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Writer Responds to Adrian Peterson's Handling of Son's Death

Phil Mushnick, a writer for the New York Times, recently used the publication to speak out against Minnesota Vikings running back Adrian Peterson for playing a football game just days after his 2-year-old son was beaten to death by his mother’s boyfriend. Mushnick, for some reason, noted Peterson’s past run-in’s with the law, and questioned why AP did not grieve the same way he would have if it was his own son.

I’m sorry to tell you, Mr. Mushnick, but not everybody is you.

Everyone grieves in different ways. Some cry uncontrollably and find it difficult to breathe. Others lash out and seek revenge. In the case of the reigning NFL MVP, his escape was football.

There’s not a problem with that. Many athletes turn to sports to alleviate the pain of a tragedy. In 2003, a day after his father passed away, former Green Bay Packers quarterback Brett Favre played arguably the greatest game of his career on Monday Night Football against the Oakland Raiders. A week after the attacks of September 11th, 2001, sports gave many Americans comfort and a way to take their minds off of the darkest day in United States history.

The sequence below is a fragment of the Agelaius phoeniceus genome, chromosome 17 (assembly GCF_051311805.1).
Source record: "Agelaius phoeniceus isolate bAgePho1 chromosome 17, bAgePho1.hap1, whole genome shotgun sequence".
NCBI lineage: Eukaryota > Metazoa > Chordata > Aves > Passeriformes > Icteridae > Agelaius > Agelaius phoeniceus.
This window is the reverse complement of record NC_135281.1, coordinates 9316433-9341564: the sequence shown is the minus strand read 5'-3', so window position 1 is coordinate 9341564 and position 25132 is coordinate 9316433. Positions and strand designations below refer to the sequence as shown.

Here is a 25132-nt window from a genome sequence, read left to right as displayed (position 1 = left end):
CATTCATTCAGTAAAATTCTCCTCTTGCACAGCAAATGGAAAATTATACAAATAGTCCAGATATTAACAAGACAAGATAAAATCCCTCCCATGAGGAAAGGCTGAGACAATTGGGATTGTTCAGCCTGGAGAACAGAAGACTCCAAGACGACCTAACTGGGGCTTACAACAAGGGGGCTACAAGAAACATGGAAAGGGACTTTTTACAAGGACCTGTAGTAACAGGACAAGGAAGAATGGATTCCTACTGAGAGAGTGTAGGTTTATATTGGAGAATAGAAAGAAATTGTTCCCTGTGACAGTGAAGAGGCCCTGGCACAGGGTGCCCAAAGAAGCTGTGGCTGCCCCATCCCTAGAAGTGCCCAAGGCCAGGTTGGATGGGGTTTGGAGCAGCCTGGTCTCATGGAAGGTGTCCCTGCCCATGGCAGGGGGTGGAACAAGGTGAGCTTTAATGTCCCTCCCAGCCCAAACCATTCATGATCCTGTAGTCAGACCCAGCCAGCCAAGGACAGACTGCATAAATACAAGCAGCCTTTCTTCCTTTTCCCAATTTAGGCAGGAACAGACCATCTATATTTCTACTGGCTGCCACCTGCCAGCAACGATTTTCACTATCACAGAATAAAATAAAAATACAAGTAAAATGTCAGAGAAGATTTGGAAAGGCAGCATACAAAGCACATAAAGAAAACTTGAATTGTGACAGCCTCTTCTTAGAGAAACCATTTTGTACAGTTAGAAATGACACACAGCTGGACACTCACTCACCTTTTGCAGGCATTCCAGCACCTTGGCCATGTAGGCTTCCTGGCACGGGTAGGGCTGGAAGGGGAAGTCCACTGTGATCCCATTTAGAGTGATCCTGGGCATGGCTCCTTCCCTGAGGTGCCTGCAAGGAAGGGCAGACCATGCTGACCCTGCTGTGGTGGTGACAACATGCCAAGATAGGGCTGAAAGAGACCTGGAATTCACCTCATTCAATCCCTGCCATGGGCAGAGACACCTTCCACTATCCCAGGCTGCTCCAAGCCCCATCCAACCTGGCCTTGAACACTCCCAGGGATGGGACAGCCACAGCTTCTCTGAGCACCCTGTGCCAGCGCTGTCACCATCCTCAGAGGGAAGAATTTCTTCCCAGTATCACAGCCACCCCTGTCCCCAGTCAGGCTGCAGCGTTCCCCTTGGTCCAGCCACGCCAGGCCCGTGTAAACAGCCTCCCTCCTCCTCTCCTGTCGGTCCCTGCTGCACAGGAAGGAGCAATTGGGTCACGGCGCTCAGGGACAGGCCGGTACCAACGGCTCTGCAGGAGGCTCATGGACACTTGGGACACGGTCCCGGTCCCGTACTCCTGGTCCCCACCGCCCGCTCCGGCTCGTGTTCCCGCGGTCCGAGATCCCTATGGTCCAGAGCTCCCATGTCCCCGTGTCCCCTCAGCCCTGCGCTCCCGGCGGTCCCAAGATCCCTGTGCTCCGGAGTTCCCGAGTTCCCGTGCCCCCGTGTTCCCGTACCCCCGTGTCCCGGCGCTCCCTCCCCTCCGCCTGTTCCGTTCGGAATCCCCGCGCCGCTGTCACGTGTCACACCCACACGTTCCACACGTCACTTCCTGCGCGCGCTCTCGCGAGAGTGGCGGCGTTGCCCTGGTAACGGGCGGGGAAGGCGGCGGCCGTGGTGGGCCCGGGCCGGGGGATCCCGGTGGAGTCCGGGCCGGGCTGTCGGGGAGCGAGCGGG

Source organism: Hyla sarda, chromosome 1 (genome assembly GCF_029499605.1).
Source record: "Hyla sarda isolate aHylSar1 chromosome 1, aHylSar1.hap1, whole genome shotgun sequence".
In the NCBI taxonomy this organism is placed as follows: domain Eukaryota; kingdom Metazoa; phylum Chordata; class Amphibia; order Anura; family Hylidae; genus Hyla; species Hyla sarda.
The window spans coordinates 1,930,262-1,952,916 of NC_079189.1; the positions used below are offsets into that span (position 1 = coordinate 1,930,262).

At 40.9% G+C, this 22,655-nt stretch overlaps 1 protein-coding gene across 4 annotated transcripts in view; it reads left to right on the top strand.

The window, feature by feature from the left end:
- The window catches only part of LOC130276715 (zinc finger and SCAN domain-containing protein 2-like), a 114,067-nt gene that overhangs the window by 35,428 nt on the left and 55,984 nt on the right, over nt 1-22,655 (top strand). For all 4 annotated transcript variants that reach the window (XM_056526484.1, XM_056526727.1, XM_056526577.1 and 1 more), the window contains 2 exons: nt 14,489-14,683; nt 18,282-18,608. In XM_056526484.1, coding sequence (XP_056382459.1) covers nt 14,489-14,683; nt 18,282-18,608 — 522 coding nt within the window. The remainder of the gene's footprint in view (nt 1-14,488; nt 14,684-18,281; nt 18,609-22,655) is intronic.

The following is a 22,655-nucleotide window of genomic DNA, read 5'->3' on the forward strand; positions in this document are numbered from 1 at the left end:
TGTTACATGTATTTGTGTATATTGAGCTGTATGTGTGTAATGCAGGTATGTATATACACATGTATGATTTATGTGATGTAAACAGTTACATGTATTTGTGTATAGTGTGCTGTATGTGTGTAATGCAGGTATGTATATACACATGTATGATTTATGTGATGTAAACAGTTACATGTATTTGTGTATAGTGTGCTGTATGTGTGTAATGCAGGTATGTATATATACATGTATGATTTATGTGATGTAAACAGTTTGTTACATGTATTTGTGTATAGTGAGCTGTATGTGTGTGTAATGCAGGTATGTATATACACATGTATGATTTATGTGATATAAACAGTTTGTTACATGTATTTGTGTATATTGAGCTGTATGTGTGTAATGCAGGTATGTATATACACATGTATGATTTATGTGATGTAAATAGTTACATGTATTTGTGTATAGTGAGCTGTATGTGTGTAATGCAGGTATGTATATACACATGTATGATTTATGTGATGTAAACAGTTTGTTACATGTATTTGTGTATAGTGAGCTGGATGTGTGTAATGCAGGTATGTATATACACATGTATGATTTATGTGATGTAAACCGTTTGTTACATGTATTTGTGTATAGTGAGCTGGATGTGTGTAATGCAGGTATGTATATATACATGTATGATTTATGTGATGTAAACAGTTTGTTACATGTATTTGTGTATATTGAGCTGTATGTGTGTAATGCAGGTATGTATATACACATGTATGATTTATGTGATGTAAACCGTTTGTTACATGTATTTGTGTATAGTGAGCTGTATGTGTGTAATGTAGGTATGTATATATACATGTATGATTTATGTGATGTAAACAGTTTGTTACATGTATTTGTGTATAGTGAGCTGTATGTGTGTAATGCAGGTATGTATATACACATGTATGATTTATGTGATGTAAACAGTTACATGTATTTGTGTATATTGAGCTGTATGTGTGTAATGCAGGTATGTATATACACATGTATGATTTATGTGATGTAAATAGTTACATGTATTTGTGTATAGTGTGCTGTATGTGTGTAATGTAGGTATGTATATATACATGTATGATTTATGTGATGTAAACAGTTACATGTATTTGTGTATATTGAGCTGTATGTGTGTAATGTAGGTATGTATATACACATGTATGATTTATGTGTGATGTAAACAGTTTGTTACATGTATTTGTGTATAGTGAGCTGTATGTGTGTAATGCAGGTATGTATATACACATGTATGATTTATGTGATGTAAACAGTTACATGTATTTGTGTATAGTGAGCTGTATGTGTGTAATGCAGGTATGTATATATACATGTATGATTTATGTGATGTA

If Adrian Peterson finds his solace on the football field, who are we to judge?

A.P. would have a modest day on the field, carrying 10 times for 62 yards before the Vikings fell far behind in their loss to Carolina. He could have easily sat and grieved in his own home, away from the media spotlight. Instead, Peterson went back to work. The amount of support not only from fans, but the media, his peers, and the entire NFL was overwhelming. Adrian Peterson needed football this weekend almost as much as football needed him.

It does not matter how many touchdowns you score or how much money you are paid. At the end of the day, we are all human. We have our successes and we have our faults. Adrian Peterson admits that, despite what we have seen on the football field, he is flawed.

Playing a football game to ease the pain of the death of his son is not one of them.

Adrian Peterson carried 10 times for 62 yards in Sunday's loss to Carolina. Peterson played just 2 days following the death of his 2-year-old son.